Tuesday, 27 January 2015


Open Space Web-Map builder Code

RouteStockghyll Force, Wansfell Pike, Baystones, Work How, Low Grove, Stockghyll Force

Date: 27/01/2015
From: Ambleside

Parking: Roadside parking at Stockghyll Force
Start Point: Stockghyll Force
Region: Far Eastern Fells

Route length: 3.6 miles (5.8 km)
Time taken: 01:51
Average speed: 1.9 mph
Ascent: 453m
Descent: 491m

Wainwrights on this walk:
Wansfell (Baystones) (487m)

Additional summits: Wansfell Pike (482m)

Other points of interest: Stockghyll Force

After a soggy morning around Sale Fell and Ling Fell, we decided to head back to Ambleside (which is largely on the route home) and stop off for a quick climb of Wansfell. We'd thought about it a couple of days previous but decided against it on account of time and weather. Now, we had plenty of time but still some pretty poor weather. You can't win them all. In fact, the weather had been pretty bad for our whole trip though we still managed to add a few new peaks to the list of climbed Wainwrights.

Wansfell overlooks Ambleside, dominating the scene to the east, separating Ambleside from the valley of Troutbeck. Bill Birkett suggested that "Wansfell is to Ambleside what St. Paul's is to London". Many people climb Wansfell and believe they reach the summit at Wansfell Pike but looks are deceiving for the true summit hides some distance along the ridge to the north east. A quick circuit of the fell would make for an ideal afternoon out.

We left the cars close to Stockghyll Force, using the old entrance to the old college as a makeshift layby. From here, a short distance along the road, an elaborate stile crosses the fence and a well-engineered path starts climbing up the fellside. The advantage of starting where we did was that we completed part of the climb using the car.
Wansfell Pike seen from the road
The step stile crossing onto the fellside
To Troutbeck
The path, rebuilt in the 1990s after severe erosion, is easy to follow and isn't too tiring. It ultimately makes directly for the peak of Wansfell Pike with the odd deviation along the way. As anticipated, it wasn't long before we were back in the clouds again and the familiar rattle of rain against our hoods accompanied most of the climb.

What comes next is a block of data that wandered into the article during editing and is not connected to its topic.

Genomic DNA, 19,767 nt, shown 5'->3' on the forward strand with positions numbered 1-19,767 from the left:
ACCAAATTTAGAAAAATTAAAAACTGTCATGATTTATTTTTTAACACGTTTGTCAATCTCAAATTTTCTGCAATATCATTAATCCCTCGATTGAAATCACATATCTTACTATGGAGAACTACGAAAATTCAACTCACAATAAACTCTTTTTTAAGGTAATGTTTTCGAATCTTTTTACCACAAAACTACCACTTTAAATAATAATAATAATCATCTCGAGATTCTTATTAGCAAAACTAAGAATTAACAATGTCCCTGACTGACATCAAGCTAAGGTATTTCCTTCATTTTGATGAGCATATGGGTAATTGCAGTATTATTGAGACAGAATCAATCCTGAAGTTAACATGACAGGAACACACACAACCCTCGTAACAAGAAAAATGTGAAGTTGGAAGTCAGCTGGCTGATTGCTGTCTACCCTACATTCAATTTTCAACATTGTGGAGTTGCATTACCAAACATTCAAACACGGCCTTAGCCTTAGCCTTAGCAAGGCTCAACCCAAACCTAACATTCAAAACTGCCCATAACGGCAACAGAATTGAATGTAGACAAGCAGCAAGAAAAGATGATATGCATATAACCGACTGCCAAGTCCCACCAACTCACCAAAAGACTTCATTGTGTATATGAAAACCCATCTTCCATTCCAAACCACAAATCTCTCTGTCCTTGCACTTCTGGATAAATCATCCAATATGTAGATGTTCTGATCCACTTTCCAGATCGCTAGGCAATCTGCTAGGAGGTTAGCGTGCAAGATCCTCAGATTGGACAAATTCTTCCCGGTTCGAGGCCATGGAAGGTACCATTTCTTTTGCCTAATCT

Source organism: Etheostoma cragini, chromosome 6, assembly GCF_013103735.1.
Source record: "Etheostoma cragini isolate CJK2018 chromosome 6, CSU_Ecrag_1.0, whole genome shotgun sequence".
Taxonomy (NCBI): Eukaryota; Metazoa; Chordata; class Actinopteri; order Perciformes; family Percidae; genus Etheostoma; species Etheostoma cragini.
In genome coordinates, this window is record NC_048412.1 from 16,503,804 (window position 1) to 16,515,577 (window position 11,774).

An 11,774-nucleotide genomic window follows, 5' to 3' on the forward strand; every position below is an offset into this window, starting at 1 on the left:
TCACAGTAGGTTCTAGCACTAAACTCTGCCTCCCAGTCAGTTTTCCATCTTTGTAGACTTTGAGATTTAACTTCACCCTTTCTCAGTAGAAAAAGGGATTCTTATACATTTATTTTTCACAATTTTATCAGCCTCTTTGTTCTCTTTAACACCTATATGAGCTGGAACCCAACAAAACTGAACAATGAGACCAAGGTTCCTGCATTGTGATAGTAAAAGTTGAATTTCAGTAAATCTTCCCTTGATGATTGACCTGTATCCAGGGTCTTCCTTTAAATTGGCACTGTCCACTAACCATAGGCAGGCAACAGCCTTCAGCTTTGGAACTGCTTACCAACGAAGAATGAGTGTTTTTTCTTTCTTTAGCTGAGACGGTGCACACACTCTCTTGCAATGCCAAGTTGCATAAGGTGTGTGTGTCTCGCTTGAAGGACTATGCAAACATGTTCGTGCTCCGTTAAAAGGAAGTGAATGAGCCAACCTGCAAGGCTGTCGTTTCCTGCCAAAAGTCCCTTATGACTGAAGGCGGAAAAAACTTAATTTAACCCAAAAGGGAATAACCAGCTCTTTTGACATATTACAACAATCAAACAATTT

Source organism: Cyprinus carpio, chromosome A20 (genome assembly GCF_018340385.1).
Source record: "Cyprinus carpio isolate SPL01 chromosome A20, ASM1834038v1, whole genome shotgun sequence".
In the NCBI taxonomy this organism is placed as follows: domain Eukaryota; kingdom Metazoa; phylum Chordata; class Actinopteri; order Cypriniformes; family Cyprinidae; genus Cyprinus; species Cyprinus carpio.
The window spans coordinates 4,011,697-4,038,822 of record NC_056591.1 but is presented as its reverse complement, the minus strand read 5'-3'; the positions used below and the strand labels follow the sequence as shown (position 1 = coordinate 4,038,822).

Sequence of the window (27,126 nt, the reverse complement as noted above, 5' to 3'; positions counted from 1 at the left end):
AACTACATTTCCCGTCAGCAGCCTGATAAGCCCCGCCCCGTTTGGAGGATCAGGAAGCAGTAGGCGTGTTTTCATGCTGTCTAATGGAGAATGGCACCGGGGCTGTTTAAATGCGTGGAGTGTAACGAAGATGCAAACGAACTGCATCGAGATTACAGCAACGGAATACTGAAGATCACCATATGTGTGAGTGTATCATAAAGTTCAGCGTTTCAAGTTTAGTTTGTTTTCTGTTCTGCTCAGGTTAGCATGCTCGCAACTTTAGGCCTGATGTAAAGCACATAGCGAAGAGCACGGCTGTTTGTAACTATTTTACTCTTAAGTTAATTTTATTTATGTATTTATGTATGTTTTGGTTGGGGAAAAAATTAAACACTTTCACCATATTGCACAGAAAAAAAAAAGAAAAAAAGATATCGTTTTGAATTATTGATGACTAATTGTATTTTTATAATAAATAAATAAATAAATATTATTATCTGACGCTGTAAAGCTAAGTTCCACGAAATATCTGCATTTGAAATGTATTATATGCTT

The stepped path climbing Wansfell Pike
The path continues on
A cloudy and rainy Ambleside
Climbing into the murk 
A glimpse of Ambleside below the cloud
We eventually reached Wansfell Pike as the weather eased slightly. There was even a hint of sunshine glistening on Windermere though this was quickly snuffed out. Wansfell Pike is a fine little summit, no doubt with a commanding view over the lake below, not that we could see any of it.
The clouds lift slightly as we reach the summit
The summit of Wansfell Pike
A hint of sunshine on Windermere
The ridge beyond Wansfell Pike
We pressed on along the ridge, crossing numerous undulations and a number of deep bogs on the way. With cloud all around there was no prospect of a view but the route along the ridge and the detours we had to take were interesting enough. After what seemed like a long time, we reached Baystones, the summit of the fell.
A view synonymous with most of the day
Confusingly, there is a cairn located at the end of the path though the OS map marks the summit spot height as being a short distance further, though, after a thorough investigation, it is not marked by anything. A comprehensive survey of the fell (details of which are on Hill Bagging) highlights an unnamed rocky knoll as the summit; neither of the ones mentioned above. Mind you, we spent enough time wandering around to confidently say that we made it to the top.
The cairn at the end of the path
The summit of Baystones
The fellside beyond
The next part was the tricky one - finding a route back to Ambleside without retracing our steps along the summit. We decided that walking all the way to Baystone Col was a bit too far so, at the stile just after the summit, we climbed over the drystone wall and began a descent towards Low Grove, a small farm in the Stock Ghyll valley.
Crossing open fellside at Work How
Ambleside in the distance
Descending towards Low Grove
Joining the lane at Low Grove
Through luck rather than judgement, there were no obstacles to our route down the hillside and we eventually reached a gate in wall that leads out onto the lane back to Ambleside. After a short stroll passing some renovated barns and pleasant looking holiday cottages, we reached the parked cars and set about removing our wet clothing. There was still plenty of time for a nose around the impressive Stockghyll Force.
Stockghyll Force
Stock Ghyll
The old turnstile
Ultimately a successful day out and completing what we'd set out to do a few days earlier. Photos of Wansfell on a nice day look impressive so I do harbour plans to return when it's not so bleak - as I do for many of the smaller fells. To date they have nearly all been climbed when the weather is crap so I'm not doing them justice. Rannerdale Knotts and Castle Crag are prime examples of just how good the small hills can be so I'll be back to do them justice in the future.

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